- Historic Sites
Anne Hutchinson Versus Massachusetts
She was, said Governor Winthrop, an American Jezebel
June 1974 | Volume 25, Issue 4
It would have been no pleasant thing for any defendant to hear John Winthrop, governor of the Massachusetts colony, declaim the serious charges brought against Anne Hutchinson at her trial in 1637. In the Puritan society of early Massachusetts they were among the gravest that could be imagined. As recorded by the court reporter, they seem to evoke the gravity with which John Winthrop must have delivered them: “Mrs. Hutchinson, you are called here as one of those that have troubled the peace of the commonwealth and the churches here. You are known to be a woman that hath had a great share in the promoting and divulging of those opinions that are causes of this trouble.… You have spoken divers things, as we have been informed, very prejudicial to the honour of the churches and ministers thereof. And you have maintained a meeting and an assembly in your house that hath been condemned by the general assembly as a thing not tolerable nor comely in the sight of God nor fitting for your sex.”
Anne Hutchinson, forty-five years old, stood listening to these charges on a November day when the New England fall had turned to its bleakest season. She faced her adversaries in the somber meetinghouse in Newtown, later to be called Cambridge. It was a square, rude building with small windows admitting little light. The grays, browns, and blacks of Mrs. Hutchinson’s surroundings were relieved only by the pallor of earnest English faces all focussed on her. But despite the severity of the setting, the meetinghouse was crowded to capacity with people eager to see how this woman, who had stirred the greatest storm yet in the young colony, would acquit herself. For people who eschewed the theatre as sinful the Newtown meetinghouse had become the stage for an exciting performance.
From what we know of Anne Hutchinson, she probably did not flinch for a moment upon hearing the charges against her. She was a woman of keen intelligence and strong personality, possessed of stubborn convictions not the least of which was that she had found direct favor with God. Even Winthrop, writing in his journal, begrudgingly described her as “a woman of a ready wit and bold spirit,” and he had good reason to know. But nowhere in his writings did it ever occur to him to describe what she looked like. Puritans were like that.
The daughter of a clergyman, Anne Hutchinson had been born Anne Marbury in Lincolnshire, England. By the time of her trial she had borne her husband, William Hutchinson, thirteen children; she was now expecting her fourteenth. Husband, wife, and children had arrived in Boston in September, 1634, on the ship Griffin , and Anne had been the motivating force that had started them on the long and arduous voyage to the New World. She had felt the need to follow their former minister, the Reverend John Cotton, to Massachusetts. His departure had caused a spiritual crisis in her life, for there had been no other minister in England whom she felt she could trust to preach the Word without adulteration. Once her beloved Mr. Cotton had left their native land, there had been no doubt in her mind that she must join him in the New World.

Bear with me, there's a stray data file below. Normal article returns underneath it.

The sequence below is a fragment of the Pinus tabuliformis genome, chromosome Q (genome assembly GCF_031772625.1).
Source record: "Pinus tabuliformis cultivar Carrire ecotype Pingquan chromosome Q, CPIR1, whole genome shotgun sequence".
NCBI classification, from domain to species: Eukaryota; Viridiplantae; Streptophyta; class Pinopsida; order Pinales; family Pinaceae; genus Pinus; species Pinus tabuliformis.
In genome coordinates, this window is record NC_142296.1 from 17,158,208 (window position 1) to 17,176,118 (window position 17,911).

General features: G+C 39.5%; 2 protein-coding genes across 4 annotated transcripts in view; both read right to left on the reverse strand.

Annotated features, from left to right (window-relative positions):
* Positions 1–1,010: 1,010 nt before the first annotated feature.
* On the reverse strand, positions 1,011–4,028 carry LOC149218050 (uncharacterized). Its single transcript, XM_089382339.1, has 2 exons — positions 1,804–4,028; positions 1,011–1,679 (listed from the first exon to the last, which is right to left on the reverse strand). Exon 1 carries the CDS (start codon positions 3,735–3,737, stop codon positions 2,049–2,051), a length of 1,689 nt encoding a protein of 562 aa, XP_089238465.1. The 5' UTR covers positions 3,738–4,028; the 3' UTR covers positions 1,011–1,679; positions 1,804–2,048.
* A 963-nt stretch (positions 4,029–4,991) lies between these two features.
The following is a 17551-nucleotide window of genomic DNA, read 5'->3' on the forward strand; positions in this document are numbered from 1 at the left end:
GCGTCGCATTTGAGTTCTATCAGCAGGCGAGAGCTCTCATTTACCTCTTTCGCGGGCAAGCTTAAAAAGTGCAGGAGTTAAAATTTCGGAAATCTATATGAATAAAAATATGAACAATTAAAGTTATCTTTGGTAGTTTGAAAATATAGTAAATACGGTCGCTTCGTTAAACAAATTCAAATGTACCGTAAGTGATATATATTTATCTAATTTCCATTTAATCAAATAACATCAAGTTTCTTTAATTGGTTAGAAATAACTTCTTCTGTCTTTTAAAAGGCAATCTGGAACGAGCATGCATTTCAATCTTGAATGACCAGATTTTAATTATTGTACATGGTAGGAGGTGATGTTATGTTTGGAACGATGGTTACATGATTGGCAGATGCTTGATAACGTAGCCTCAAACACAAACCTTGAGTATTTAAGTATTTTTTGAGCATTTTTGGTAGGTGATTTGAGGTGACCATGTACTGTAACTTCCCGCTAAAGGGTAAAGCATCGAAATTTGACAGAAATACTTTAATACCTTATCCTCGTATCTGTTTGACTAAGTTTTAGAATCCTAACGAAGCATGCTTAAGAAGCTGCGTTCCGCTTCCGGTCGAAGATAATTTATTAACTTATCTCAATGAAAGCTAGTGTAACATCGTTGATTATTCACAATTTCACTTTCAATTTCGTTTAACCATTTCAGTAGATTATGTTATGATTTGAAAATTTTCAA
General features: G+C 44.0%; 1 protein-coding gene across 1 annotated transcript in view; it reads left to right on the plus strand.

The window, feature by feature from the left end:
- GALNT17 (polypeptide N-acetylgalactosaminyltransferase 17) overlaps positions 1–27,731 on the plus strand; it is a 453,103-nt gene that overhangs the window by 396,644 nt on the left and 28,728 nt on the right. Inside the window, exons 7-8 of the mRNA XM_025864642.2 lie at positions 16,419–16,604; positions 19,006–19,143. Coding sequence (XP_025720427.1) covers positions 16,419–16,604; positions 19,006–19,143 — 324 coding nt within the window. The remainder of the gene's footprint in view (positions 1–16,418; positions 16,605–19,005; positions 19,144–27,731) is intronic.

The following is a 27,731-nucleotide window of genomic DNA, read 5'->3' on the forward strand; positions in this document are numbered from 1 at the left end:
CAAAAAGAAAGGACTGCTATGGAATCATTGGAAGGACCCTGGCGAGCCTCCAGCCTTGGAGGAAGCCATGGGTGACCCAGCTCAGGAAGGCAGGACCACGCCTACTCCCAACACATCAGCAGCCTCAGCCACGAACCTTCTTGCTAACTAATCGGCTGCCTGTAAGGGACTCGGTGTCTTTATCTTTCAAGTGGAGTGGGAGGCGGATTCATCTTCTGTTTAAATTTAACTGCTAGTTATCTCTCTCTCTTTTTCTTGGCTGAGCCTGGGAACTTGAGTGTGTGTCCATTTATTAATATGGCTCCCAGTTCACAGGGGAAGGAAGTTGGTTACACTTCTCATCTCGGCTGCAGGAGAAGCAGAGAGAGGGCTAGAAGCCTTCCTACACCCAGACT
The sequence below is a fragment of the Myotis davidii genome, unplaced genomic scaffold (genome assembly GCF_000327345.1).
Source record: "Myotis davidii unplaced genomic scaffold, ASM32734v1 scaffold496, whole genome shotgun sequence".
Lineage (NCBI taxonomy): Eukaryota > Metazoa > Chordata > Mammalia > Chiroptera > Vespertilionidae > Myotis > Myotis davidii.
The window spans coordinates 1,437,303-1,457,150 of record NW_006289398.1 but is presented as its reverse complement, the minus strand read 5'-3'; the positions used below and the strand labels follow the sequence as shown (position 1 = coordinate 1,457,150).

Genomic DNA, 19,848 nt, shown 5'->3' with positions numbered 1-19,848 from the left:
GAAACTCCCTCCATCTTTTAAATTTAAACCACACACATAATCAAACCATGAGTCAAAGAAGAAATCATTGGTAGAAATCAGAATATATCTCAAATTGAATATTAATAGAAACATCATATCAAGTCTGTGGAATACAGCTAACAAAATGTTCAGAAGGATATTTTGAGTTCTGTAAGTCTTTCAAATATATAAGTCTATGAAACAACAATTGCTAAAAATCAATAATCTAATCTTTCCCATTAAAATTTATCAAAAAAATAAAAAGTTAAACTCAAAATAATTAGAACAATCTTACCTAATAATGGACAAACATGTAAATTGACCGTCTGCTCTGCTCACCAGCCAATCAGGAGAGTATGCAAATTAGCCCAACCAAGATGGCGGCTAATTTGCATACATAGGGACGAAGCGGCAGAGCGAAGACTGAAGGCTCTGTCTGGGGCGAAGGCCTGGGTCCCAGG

Her journey had taken her now to stand before the Great and General Court of Massachusetts to be accused of traducing the ministry, as sure an act of sedition as could be imagined in a community where the church was, in effect, the government. It appears, though not conclusively, that the ministers who were to be witnesses against her were also her judges, and they must have constituted a fearsome and awesome presence.
John Winthrop continued to recite his statement. “We have thought good to send for you to understand how things are, that if you be in an erroneous way, we may reduce you that so you may become a profitable member here among us. Otherwise, if you be obstinate … then the court may take such course that you may trouble us no further.” The defendant paid close attention to him, as did, presumably, everyone in the room.
Among the listeners was the Reverend Mr. Cotton. He was a man of fifty-two whose light curly hair fell to his shoulders, framing a benign countenance. He was an eloquent preacher and had the reputation of being one of the greatest of Puritan scholars; it had been a momentous event to welcome him to the Bay Colony in 1633. The Reverend John Wilson was already pastor of the Boston church when he arrived; Cotton had been called to be its “teacher.” It was an equally important position and gave broad scope to his preaching. In his journal Winthrop described Cotton’s almost immediate success: “It pleased the Lord to give special testimony of his presence in the church of Boston, after Mr. Cotton was called to office there. More were converted and added to that church, than to all the other churches in the bay.… Divers profane and notorious evil persons came and confessed their sins, and were comfortably received into the bosom of the church.” But as much as Anne Hutchinson, too, admired Cotton’s preaching, the one uncertainty that may have disturbed her as her trial opened was the question of what role her idol might play in it.
Cotton had long admired Mrs. Hutchinson. He thought she too did great good works for the Christian faith. When, after her arrival in Boston, she had experienced some trouble in being admitted to church membership, Cotton quickly smoothed matters over. By no means unaware of her intense esteem of him, Cotton had been truly glad to see her near at hand once again. Yet the troubles leading to her trial were related to that esteem.